We put a modern spin on the iconic Bandit Trans Am color scheme, and it’s epic.
This very weekend 40 years ago, arguably the greatest car movie of all time opened in theaters across the United States. We’re talking about Smokey and the Bandit, a film so good it made a star out of a 200-horsepower 1977 Pontiac Trans Am. Yes, it’s a campy flic with low brow humor, but there is no denying the charm and chemistry that stars Burt Reynolds, Sally Field, Jerry Reed, and Jackie Gleason brought to the action.
In honor of the film, we reached to our friends at CarSpring for some flashback fun. The Bandit’s black and gold color scheme is as iconic as the Trans Am that wore it, so CarSpring commissioned some excellent renders of a few modern rides with proper Bandit flare. And for the fun of it, we also recast a few other cars from the film with modern doppelgangers. Join us now for a surrealistic trip back to 1977.
Bandit’s Trans Am – Chevrolet Camaro
We couldn’t begin this journey any other way. Pontiac is no longer with us, but more than a few modern Trans Ams were built from its long-time Camaro stablemate since Chevy revived the muscle car in 2010. And if we’re honest, the new-and-improved version is just as awesome as the original.
Buford T. Justice’s patrol car – Dodge Charger
The Pontiac Le Mans used in the original film was the epitome of everything wrong with cars in the 1970s. We didn’t mind seeing that car get torn to shreds, but with a Charger makeover we’d hate to see a single scratch on that sumbich.
Snowman’s rig – Tesla Semi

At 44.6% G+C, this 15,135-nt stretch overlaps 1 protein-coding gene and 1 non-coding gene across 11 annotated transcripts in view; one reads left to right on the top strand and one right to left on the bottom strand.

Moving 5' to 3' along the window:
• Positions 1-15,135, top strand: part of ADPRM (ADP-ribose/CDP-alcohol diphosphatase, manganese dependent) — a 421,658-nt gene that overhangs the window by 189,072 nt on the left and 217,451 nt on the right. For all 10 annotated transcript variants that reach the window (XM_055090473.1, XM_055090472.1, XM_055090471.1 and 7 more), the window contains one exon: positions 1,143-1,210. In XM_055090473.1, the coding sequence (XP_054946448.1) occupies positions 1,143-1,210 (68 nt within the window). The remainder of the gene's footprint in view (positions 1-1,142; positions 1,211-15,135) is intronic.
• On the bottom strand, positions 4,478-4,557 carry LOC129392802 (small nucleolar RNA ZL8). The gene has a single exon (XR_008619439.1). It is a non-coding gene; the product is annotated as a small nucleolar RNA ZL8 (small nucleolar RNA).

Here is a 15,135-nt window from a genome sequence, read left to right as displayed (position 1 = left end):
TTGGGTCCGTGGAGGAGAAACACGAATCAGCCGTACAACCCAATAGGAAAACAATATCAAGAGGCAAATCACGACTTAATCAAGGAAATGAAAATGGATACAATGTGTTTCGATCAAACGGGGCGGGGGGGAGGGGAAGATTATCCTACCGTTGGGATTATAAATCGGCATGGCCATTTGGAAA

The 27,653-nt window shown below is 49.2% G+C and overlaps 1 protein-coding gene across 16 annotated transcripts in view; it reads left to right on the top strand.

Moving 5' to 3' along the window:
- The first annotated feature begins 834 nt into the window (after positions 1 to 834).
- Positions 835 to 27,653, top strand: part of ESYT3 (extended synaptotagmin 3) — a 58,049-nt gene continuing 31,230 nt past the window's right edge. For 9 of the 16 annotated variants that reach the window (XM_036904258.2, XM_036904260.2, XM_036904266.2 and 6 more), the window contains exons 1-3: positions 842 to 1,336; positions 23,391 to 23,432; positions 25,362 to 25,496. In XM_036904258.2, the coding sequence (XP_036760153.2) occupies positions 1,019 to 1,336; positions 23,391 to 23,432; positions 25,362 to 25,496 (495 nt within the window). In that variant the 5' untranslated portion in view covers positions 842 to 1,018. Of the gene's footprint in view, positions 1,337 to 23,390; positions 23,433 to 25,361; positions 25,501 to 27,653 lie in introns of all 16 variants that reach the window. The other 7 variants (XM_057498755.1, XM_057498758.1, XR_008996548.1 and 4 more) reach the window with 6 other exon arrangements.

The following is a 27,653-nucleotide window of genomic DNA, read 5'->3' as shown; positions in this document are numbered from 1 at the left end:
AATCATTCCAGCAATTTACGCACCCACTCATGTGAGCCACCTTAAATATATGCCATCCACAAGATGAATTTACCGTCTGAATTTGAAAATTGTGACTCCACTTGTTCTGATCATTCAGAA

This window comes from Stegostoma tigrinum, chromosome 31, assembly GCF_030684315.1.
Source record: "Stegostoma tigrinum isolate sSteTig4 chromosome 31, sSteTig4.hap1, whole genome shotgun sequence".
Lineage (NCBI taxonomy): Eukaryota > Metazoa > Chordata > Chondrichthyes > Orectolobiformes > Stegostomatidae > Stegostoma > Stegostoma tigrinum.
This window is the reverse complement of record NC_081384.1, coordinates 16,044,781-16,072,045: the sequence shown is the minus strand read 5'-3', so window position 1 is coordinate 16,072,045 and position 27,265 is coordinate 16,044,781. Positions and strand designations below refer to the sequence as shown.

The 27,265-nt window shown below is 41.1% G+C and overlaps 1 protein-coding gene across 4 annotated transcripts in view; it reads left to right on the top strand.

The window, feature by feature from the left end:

In the trucking world, Kenworth’s W900 is still a legendary machine even without the Hollywood boost the film gave it. There are all kinds of current trucks that could fill the role, but we think Snowman would absolutely love the torque and power that electric trucks can provide. Plus, Tesla’s truck looks damn good in brown and gold.
Bandit Alternate – Ferrari 812 Superfast
Admit it, you secretly love seeing a black Ferrari with gold trim and a screaming chicken on the hood. It’s missing the all-important t-tops, but Burt Reynolds could’ve easily made the Texarkana – Atlanta run in under 28 hours with the 812’s 789-horsepower V12. For the record, that four times the power you get from a stock 1977 Trans Am.
Bandit Alternate – Ford F-150 Raptor
During the course of Bandit’s return run he crashes through mailboxes, dives through highway medians, crosses a river, and jumps a broken bridge. All that would’ve been so much easier in a Raptor, which was actually designed to do some of those things. And it doesn’t look bad dressed in Bandit trim.
Bandit Alternate – Honda Civic Type R
The Bandit driving a … Honda? Absolutely, and honestly, the already flamboyant Type R looks right at home in the Bandit’s equally flamboyant color scheme. It’s old-versus-new, and don’t forget – this Civic holds the front-wheel drive record at the Nurburgring. It’s more than capable of being a blocker for a semi hauling bootlegged Coors beer to Georgia.
Bandit Alternate – Jeep Grand Cherokee Trackhawk
We aren’t even going to try and hide our enthusiasm for this render. The Hellcat-powered Trackhawk with 707 horsepower, sporting the hood decal and the gold trim, it’s just too much. We bet this Jeep would shoot bald eagles out the exhaust and leave red, white, and blue tire marks on the road. Of all the alternates here, this is the one we’d want to get eastbound and down with.